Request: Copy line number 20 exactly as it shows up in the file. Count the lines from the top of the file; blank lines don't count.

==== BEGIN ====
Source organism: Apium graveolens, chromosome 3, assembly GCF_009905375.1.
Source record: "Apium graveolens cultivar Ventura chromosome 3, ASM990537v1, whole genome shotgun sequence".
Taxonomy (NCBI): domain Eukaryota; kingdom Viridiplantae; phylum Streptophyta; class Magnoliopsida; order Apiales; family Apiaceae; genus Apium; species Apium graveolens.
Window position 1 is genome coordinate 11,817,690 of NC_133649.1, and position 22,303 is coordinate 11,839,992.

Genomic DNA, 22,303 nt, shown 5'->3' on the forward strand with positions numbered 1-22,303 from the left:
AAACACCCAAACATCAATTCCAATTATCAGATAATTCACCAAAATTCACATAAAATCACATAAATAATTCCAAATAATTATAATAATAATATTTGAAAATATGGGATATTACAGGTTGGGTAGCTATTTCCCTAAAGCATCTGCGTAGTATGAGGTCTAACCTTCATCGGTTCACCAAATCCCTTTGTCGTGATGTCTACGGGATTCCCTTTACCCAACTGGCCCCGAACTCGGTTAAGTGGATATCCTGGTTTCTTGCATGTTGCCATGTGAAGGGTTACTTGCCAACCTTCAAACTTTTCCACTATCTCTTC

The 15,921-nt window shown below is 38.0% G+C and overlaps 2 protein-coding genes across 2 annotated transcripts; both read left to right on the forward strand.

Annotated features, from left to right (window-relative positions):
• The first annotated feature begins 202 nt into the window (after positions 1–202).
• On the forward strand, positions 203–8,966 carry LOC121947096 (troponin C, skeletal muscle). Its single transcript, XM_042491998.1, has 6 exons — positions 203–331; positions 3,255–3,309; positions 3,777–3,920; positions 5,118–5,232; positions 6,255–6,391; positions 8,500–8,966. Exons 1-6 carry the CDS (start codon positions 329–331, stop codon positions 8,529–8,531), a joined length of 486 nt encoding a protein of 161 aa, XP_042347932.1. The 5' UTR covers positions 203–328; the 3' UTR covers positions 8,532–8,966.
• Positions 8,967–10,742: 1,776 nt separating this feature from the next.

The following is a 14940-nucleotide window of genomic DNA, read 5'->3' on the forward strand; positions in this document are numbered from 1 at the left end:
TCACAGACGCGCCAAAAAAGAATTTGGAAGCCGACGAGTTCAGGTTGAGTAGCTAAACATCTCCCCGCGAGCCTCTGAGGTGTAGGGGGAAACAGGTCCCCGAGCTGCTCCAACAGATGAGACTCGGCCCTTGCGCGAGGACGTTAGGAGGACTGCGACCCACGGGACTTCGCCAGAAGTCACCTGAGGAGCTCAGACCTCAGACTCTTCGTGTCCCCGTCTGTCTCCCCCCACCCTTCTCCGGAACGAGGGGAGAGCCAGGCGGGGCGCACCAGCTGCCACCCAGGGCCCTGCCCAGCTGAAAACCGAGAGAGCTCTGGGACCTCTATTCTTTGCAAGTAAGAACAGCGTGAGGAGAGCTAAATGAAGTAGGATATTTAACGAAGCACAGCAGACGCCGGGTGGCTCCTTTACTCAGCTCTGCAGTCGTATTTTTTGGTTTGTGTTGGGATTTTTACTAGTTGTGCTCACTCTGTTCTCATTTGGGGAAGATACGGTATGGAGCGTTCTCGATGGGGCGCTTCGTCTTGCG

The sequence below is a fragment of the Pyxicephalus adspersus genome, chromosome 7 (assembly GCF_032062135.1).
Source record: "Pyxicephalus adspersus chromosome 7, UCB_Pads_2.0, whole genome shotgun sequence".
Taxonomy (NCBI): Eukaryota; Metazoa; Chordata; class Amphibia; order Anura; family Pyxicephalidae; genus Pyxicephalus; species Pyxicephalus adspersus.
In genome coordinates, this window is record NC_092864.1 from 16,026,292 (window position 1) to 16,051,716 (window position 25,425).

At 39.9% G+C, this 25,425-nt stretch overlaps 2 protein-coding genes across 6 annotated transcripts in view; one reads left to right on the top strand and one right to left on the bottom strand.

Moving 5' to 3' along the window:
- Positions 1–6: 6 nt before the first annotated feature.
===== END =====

- Positions 1–6: 6 nt before the first annotated feature.